50. G. Apodaca, S. Kiss, W. Ruiz, S. Meyers, M. Zeidel, and L. Birder, “Disruption of bladder epithelium barrier function after spinal cord injury,” American Journal of Physiology: Renal Physiology, vol. 284, no. 5, pp. F966–F976, 2003. View at Google Scholar · View at Scopus
  51. J. R. Hand, “Interstitial cystitis: report of 223 cases (204 women and 19 men),” The Journal of Urology, vol. 61, no. 2, pp. 291–310, 1994. View at Google Scholar
  52. T. J. Christmas, J. Rode, C. R. Chapple, E. J. G. Milroy, and R. T. Turner-Warwick, “Nerve fibre proliferation in interstitial cystitis,” Virchows Archiv A: Pathological Anatomy and Histopathology, vol. 416, no. 5, pp. 447–451, 1990. View at Google Scholar · View at Scopus
  53. H. T. Liu and H. C. Kuo, “Increased urine and serum nerve growth factor levels in interstitial cystitis suggest chronic inflammation is involved in the pathogenesis of disease,” PLoS ONE, vol. 7, no. 9, article e44687, 2012. View at Publisher · View at Google Scholar
  54. H.-T. Liu, C.-Y. Chen, and H.-C. Kuo, “Urinary nerve growth factor in women with overactive bladder syndrome,” BJU International, vol. 107, no. 5, pp. 799–803, 2011. View at Publisher · View at Google Scholar · View at Scopus
  55. M. A. Vizzard, “Changes in urinary bladder neurotrophic factor mRNA and NGF protein following urinary bladder dysfunction,” Experimental Neurology, vol. 161, no. 1, pp. 273–284, 2000. View at Publisher · View at Google Scholar · View at Scopus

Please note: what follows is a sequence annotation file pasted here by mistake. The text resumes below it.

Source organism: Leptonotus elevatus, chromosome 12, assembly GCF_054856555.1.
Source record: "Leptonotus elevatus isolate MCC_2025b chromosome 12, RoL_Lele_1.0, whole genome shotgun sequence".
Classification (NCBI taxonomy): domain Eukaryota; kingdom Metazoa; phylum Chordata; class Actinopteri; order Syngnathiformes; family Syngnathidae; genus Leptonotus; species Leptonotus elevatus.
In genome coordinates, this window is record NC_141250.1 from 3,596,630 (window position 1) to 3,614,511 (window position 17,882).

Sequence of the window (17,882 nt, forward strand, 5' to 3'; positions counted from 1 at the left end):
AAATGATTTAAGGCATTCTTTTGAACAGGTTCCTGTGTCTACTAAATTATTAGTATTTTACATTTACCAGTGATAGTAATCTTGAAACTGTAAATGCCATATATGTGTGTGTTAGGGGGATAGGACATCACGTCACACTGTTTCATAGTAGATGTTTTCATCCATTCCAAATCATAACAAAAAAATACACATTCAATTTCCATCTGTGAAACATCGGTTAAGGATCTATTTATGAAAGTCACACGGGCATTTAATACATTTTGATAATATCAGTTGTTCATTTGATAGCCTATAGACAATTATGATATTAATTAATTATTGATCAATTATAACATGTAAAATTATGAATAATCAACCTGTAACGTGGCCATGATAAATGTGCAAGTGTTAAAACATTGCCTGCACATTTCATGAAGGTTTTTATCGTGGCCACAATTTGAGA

56. D. M. Daly, R. Chess-Williams, C. Chapple, and D. Grundy, “The inhibitory role of acetylcholine and muscarinic receptors in bladder afferent activity,” European Urology, vol. 58, no. 1, pp. 22–28, 2010. View at Publisher · View at Google Scholar · View at Scopus
  57. W. C. de Groat, “Highlights in basic autonomic neuroscience: contribution of the urothelium to sensory mechanisms in the urinary bladder,” Autonomic Neuroscience, vol. 177, no. 2, pp. 67–71, 2013. View at Publisher · View at Google Scholar
  58. Y.-C. Chuang, M. O. Fraser, Y. Yu, M. B. Chancellor, W. C. de Groat, and N. Yoshimura, “The role of bladder afferent pathways in bladder hyperactivity induced by the intravesical administration of nerve growth factor,” The Journal of Urology, vol. 165, no. 3, pp. 975–979, 2001. View at Google Scholar · View at Scopus
  59. L. Bueno and J. Fioramonti, “Effects of inflammatory mediators on gut sensitivity,” Canadian Journal of Gastroenterology, vol. 13, supplement A, pp. 42A–46A, 1999. View at Google Scholar · View at Scopus